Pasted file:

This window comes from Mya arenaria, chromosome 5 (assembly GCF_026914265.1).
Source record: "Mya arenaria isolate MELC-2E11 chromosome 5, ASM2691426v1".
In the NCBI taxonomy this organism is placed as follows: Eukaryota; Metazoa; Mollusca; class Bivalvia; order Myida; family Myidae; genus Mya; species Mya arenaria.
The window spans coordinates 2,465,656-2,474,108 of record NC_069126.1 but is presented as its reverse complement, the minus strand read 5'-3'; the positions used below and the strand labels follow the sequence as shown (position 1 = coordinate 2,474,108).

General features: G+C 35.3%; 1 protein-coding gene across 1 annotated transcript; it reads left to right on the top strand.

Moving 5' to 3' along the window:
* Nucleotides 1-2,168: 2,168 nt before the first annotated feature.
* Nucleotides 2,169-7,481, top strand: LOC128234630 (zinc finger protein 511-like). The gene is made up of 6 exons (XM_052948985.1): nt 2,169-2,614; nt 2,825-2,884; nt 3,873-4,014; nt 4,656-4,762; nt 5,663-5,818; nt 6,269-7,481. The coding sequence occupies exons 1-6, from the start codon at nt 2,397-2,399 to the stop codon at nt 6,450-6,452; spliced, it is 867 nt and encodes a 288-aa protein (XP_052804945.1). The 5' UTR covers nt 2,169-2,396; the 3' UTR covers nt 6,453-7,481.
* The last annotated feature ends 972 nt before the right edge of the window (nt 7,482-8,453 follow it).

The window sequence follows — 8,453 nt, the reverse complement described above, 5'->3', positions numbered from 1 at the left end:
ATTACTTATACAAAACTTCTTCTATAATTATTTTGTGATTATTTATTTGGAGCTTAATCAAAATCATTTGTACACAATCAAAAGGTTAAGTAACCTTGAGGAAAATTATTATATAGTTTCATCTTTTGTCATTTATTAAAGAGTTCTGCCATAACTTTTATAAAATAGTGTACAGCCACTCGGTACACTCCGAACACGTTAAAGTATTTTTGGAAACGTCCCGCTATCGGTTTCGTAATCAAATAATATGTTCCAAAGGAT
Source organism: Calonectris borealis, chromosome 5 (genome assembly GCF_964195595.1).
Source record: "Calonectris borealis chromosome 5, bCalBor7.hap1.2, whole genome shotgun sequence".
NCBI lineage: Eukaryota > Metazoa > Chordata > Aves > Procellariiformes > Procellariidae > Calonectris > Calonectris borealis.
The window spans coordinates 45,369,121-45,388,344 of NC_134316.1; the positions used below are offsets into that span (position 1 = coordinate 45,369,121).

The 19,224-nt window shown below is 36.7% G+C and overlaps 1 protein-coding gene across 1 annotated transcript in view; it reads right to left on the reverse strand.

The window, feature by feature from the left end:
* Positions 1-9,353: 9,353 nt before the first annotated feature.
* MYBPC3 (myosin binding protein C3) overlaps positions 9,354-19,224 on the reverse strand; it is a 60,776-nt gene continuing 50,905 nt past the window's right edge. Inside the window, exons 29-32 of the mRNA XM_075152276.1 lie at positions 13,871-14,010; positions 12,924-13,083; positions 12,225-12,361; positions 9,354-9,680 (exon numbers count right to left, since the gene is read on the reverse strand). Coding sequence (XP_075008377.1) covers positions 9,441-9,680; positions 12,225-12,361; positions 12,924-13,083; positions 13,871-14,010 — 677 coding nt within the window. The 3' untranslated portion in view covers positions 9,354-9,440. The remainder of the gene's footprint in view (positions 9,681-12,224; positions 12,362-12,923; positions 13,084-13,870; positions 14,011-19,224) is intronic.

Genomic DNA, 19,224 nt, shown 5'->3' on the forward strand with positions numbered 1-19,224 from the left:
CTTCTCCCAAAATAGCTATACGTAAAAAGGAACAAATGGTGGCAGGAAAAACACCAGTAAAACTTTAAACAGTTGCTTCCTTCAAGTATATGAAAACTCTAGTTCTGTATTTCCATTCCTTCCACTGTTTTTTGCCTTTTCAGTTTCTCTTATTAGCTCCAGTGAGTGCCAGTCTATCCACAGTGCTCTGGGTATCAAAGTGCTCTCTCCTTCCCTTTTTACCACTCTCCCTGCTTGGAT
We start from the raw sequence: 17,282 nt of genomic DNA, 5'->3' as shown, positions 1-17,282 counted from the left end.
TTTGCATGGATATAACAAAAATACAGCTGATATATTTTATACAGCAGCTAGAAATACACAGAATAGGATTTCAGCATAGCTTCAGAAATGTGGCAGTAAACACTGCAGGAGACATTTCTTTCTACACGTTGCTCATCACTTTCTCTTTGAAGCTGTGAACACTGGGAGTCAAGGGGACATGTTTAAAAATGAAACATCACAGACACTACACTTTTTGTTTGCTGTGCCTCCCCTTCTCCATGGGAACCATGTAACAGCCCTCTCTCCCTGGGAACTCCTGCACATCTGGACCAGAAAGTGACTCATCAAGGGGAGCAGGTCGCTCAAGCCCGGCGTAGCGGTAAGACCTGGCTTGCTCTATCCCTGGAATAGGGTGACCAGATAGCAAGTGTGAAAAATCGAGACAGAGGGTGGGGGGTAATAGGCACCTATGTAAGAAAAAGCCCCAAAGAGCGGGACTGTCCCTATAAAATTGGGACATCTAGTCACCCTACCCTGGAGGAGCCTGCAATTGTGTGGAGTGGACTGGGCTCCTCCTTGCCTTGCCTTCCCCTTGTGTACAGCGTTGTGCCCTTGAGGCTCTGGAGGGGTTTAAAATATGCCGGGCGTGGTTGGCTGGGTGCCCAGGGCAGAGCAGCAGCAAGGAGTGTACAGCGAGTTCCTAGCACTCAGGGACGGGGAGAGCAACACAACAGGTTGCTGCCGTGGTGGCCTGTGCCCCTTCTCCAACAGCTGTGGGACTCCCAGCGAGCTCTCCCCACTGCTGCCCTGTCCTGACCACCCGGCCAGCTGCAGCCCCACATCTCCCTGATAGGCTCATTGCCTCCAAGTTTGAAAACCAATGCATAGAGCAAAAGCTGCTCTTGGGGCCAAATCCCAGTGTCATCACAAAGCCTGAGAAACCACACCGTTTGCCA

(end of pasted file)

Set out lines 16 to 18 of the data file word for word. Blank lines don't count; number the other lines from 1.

The 19,224-nt window shown below is 36.7% G+C and overlaps 1 protein-coding gene across 1 annotated transcript in view; it reads right to left on the reverse strand.

The window, feature by feature from the left end:
* Positions 1-9,353: 9,353 nt before the first annotated feature.